All-Star Solutions

As I’ve written here before, I have a big problem with the way Major League Baseball picks their members of the All-Star Team. In that post, I never really came up with a solution for how it should work, it was more of me complaining about how bad it was. Well, with today being the last chance to vote for starters, I figured I’d throw out a couple of things my roommate and I brainstormed while on our way back from a concert in St. Louis.

The first thing we decided was that if the game matters, it shouldn’t be up to the fans to pick the lineup. Then, we just decided it shouldn’t count for anything anyway and to let the fans vote all they want. Unfortunately, that’s not going to happen any time soon, so these ideas are for the All-Star Game as it is.

We decided that the players should be the voters, since Joe Torre has proven that managers aren’t very good at picking All-Stars (no more of this all Yankees and Red Sox nonsense). We came up with different variations on this idea, like having pitchers vote for hitters and vice versa. It would be interesting to find out who pitchers would like to face the least. For example: Albert Pujols, Lance Berkman, Derrek Lee, or Adrian Gonzalez at first for the NL? The players would know better than anyone who truly is deserving of the honor. Of course, there would be rules associated with this, like they can’t vote for themself or for teammates so every players doesn’t get 25 votes. At the very least this would eliminate injured stars from winning the vote.

The second idea is re-tooling the rules saying every team must be represented. I doubt many Royals fans tuned in back in 2006 when Mark Redman donned their jersey in Pittsburgh anyway. Our idea was not to eliminate this rule, but to have the respective managers announce their lineups a week earlier than they do and leave the spots open for the teams only represented by one player. For instance, instead of naming Redman the Royals representative, Ozzie Guillen would have just released “Royals Representative” on his roster. Then, in this extra week, fans at Kaufmann Stadium can vote for which player they want to represent the Royals at the All-Star Game. This presents a couple problems, obviously, but it would give Bud Selig that voting thing that he loves so much. The managers could also submit a list of 5 players for consideration from the team or the voting could not be binding; this would mean the manager wouldn’t end up with all outfielders from this system.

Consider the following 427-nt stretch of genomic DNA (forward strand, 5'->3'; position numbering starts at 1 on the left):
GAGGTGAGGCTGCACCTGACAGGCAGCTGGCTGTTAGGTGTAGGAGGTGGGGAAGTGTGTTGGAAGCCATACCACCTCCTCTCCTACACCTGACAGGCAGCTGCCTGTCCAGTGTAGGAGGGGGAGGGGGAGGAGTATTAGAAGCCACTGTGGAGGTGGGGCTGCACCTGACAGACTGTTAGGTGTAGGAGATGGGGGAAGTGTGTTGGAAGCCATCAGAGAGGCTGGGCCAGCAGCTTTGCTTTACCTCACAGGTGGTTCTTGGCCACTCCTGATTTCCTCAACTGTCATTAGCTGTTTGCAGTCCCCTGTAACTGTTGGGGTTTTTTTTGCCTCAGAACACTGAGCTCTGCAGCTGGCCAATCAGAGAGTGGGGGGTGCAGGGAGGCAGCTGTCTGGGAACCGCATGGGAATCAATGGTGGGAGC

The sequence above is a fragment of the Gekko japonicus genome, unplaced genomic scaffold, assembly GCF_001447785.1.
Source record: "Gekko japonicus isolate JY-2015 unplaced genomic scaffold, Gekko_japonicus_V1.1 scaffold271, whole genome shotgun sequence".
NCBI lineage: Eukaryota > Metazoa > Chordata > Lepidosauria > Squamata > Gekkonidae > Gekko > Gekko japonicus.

Clearly these are not perfect solutions, but it would add some interest if the popularity contest was taken away. There would be several kinks to be worked out, but this would be considered a general framework for a solution. Have any suggestions on making the All-Star game better? Let me hear them in the comments.


4 Responses

  1. […] Home Run Derby Fun Posted on July 13, 2008 by classic17 I love the Home Run Derby. I hate the All-Star Game. For now, I’ve decided to put the mistake riddled All-Star rosters aside […]

  2. […] Home Run Derby Fun Posted on July 12, 2008 by classic17 I love the Home Run Derby. I hate the All-Star Game. For now, I’ve decided to put the mistake riddled All-Star rosters aside […]

  3. […] I said last year when I was trying to fix the All-Star Game, Major League Baseball needs to figure out a way to let the fans vote for something, but not if […]

  4. […] talked about it here, here and here, so I won’t go into why I think it’s really dumb.  Basically, the fans […]

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